This week, in celebrating the two year anniversary of this blog, I am revisiting a series of three related blog posts originally published here in January, 2012. The first post in the series introduced a very common condition which I call “stress relief tipitis.”
“Stress Relief Tipitis is a condition where you believe—very deeply and very sincerely—that some simple tip or collection of tips is somehow going to give you long-term relief from your stress. This condition is so prevalent that it afflicts millions (possibly billions) of people around the world today.”
What’s Wrong With Stress Relief Tips
Stress relief tips don’t work because they don’t go deep enough.
Most people suspect this, but they just can’t stop themselves. They can’t give up the notion that some magical stress relief tip—or collection of tips—is going to come along and instantly transform them into a stress-free human being.
Addicted To Tips
As a society, we’ve become addicted to simple-sounding tips. Everywhere we go, tips are all around us.
Pick up any popular magazine, on any topic, and you’ll find numerous tips in every issue. Listen to any radio or television interview and the interviewer will almost always try to elicit some fantastic tips for their tip-hungry audience.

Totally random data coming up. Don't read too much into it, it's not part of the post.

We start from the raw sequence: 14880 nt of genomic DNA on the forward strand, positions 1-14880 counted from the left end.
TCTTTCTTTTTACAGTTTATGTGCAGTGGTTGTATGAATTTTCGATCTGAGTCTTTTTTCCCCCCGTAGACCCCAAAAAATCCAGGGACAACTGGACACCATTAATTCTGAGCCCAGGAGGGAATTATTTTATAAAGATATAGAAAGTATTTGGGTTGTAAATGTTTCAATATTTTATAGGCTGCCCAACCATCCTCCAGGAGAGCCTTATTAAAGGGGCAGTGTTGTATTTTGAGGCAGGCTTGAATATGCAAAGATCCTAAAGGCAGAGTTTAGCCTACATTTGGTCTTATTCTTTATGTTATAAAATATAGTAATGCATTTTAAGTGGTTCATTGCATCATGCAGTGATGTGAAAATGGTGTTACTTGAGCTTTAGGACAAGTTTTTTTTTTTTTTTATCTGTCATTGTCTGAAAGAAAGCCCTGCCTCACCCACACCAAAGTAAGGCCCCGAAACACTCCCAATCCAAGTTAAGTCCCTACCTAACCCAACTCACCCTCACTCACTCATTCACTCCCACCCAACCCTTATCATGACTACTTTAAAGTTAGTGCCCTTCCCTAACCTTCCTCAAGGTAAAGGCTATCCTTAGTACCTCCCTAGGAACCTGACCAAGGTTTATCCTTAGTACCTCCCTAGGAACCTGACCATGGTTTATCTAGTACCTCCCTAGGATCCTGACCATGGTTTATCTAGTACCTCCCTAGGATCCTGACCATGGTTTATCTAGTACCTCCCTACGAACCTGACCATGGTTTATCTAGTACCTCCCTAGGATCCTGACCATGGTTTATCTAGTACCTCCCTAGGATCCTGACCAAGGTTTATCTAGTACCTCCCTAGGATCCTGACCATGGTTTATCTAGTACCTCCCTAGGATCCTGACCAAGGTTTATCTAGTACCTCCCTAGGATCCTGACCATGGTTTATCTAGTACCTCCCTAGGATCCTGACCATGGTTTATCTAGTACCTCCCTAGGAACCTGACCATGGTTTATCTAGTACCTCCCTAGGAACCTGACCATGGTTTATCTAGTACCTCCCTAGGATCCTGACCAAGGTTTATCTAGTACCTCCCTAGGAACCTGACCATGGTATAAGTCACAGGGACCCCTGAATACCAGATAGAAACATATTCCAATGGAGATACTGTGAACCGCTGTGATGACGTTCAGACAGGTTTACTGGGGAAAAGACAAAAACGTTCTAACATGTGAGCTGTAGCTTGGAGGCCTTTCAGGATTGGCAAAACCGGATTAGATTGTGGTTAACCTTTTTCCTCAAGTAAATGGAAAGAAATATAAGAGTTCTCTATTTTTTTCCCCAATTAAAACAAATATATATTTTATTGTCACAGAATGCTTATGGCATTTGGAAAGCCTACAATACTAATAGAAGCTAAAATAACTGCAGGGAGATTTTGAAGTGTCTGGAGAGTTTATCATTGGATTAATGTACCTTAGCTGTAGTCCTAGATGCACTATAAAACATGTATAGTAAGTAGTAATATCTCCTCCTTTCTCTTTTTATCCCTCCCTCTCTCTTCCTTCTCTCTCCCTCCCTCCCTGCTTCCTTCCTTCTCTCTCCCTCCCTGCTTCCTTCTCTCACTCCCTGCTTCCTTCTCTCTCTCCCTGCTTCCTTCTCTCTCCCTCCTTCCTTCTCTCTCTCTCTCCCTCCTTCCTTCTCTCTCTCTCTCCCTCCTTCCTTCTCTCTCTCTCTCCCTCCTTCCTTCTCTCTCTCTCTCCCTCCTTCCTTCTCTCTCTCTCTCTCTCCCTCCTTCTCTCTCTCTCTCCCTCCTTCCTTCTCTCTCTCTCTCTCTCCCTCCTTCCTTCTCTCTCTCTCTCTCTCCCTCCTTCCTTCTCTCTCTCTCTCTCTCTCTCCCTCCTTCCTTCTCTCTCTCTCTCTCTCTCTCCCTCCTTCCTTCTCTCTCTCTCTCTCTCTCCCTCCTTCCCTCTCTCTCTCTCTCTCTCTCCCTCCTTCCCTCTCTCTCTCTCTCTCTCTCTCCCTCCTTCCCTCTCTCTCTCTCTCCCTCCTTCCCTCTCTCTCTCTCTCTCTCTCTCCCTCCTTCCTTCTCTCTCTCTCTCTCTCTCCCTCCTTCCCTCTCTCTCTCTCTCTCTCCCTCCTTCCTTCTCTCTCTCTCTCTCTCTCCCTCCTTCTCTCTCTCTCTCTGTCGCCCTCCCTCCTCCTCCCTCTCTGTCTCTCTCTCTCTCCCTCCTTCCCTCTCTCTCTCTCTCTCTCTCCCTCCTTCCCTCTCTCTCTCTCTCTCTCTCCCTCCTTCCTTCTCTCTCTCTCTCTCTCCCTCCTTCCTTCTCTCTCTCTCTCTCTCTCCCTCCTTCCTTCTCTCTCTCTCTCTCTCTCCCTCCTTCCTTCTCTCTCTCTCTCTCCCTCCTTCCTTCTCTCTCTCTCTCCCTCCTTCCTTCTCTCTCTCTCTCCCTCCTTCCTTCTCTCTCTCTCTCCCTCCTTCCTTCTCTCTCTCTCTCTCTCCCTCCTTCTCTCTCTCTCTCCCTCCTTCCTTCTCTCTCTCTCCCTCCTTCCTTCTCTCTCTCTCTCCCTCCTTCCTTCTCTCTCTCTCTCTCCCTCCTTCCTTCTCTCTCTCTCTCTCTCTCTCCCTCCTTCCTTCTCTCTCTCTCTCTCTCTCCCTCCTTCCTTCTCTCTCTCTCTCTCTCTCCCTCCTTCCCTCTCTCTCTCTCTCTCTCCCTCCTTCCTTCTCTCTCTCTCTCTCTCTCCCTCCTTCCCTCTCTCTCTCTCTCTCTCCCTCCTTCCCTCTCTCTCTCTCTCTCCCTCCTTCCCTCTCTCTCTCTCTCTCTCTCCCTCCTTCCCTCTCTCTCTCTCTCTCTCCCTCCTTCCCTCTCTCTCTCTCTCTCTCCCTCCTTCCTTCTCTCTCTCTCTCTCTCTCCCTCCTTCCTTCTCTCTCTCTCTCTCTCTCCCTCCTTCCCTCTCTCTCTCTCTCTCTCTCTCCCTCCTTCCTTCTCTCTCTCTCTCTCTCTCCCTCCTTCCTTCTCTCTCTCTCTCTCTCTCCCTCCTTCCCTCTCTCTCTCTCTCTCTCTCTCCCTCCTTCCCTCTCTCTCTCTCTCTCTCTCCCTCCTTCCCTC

Now there are indeed common problems in life where a few strategic tips can make a difference, such as knowing how to properly start your gas-powered lawnmower or how to eliminate ants from your home.
But much deeper human problems—like how to overcome alcoholism, how to live a happy life, or how to have a lasting, satisfying marriage—these all require much deeper solutions.
The Main Problem With Stress Relief Tips
The main problem with stress relief tips is that they usually target only superficial changes. They don’t fundamentally change you as a human being.
Tips don’t change the way you think about stress GLOBALLY. They don’t help you overcome common myths and misconceptions about stress that are prevalent throughout our society today.
Instead, they promise to make relieving our stress into a quick and easy process. And it’s precisely because they promise fast relief that makes them so difficult to resist.
To fundamentally change the way you think about stress takes time. It takes study and learning. It takes self-examination, self-observation, and honesty. In other words, it takes work.
So the next time somebody offers you a tip for eliminating stress, politely thank them for their interest, and respectfully decline their well-meaning offer.
NOTE: To receive a free weekly digest of all future posts on this blog, sent directly to your email every Sunday, please use the sign up form at the top of this page.
Also, if you’d like to view all of my stress relief Kindle books on Amazon, simply click on the link below: